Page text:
Having fun and doing good…That’s a lesson I’ve learned from Kadek Gunarta. I joined Dek and his team from Bali Regreen on a road trip to a very poor village in north Bali where they are helping to improve the welfare of hundreds of families.
The Bali Regreen Project is led by Dek and sponsored by the Bali Spirit Festival Team. It’s mission is to help improve the lives of villagers by helping them plant and then maintain and harvest bamboo which can be used for village ceremonies and as a cash crop. Also, replanting hillsides destroyed by lava flows and erosion helps to markedly improve the environment.
But the Regreen Project is as much about community organizing and empowerment as it is about planting. Dek and his team work closely with village leaders and farmers to plan the project, implement it and to maintain it. Dek’s Team provides the expertise on how to plant and maintain bamboo, and works closely with farmers over many months and years. The villagers contribute some funding for the projects, but most importantly provide the loving care to the bamboo that it needs to grow.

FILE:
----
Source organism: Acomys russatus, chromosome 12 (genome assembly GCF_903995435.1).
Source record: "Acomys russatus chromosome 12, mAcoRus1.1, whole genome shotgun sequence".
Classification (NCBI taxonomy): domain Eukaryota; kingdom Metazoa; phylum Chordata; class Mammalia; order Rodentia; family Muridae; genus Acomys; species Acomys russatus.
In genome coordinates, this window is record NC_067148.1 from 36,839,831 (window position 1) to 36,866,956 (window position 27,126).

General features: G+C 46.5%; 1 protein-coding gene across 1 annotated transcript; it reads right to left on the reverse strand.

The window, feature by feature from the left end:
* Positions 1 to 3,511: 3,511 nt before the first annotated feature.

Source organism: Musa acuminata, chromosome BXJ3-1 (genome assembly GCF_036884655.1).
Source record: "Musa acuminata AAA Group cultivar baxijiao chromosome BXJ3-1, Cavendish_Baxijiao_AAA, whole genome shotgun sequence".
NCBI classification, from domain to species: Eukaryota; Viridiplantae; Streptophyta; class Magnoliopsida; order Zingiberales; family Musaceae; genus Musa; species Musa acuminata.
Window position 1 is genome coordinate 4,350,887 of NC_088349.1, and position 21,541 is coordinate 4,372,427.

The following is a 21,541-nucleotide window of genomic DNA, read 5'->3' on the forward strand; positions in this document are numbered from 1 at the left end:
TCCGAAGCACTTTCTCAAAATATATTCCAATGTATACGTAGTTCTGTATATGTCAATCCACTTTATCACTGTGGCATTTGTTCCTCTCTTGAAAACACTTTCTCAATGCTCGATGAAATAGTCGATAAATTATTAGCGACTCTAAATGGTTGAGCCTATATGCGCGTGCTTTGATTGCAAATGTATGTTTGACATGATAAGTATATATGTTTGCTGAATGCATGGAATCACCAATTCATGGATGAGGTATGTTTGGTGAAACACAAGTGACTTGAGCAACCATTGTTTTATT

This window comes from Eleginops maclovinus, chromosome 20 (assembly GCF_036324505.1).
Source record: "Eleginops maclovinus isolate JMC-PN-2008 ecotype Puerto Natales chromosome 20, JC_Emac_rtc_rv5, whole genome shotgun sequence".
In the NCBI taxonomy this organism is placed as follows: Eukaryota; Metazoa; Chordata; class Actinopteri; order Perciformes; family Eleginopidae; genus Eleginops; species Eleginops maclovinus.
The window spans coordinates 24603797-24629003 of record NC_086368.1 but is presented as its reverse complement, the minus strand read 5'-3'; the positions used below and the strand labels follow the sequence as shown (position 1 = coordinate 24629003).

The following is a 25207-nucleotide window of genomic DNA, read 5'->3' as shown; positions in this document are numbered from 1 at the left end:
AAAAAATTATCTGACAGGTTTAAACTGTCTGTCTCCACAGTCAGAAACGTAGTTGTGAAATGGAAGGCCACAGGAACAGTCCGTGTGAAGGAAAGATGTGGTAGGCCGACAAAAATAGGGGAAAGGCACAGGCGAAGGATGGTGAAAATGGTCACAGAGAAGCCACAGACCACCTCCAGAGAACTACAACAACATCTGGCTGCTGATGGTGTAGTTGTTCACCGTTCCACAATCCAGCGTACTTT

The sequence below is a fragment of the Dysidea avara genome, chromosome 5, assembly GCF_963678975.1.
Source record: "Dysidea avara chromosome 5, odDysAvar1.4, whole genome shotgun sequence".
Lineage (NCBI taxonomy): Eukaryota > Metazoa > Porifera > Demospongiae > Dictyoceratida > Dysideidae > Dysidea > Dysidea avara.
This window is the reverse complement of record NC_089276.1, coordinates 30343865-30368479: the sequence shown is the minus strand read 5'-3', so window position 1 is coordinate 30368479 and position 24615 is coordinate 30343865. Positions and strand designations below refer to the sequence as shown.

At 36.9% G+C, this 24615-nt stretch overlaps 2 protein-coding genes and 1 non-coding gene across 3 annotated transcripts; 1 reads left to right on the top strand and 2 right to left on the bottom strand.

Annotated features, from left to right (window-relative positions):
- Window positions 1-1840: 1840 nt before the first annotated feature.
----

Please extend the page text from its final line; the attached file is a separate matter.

In addition to bamboo, the Regreen Project recently helped the Songket B villagers build a 9.6 km water pipeline to serve their village. One of the main reasons that this village is so poor is that it lacks adequate water supplies. There has been only 8 liters of water per day per household which is barely enough for drinking and washing with no water available to raise livestock or anything else. Dek put together a plan that included finding a water source, pumps, pipes, water storage, construction and maintenance. The pipeline was built in less than a month, and is now supplying water. When I asked how the water supply has changed their lives, one woman replied that now her family has enough water for everyone to have a bath, and she’s bought some pigs and other livestock which will add to the family’s income.
Of course no Balinese road trip would be complete without a lot of joking and eating. We made at least 3 stops for food at delicious local warungs and ended the day with a feast of Durian, the first time I ate this pungent fruit.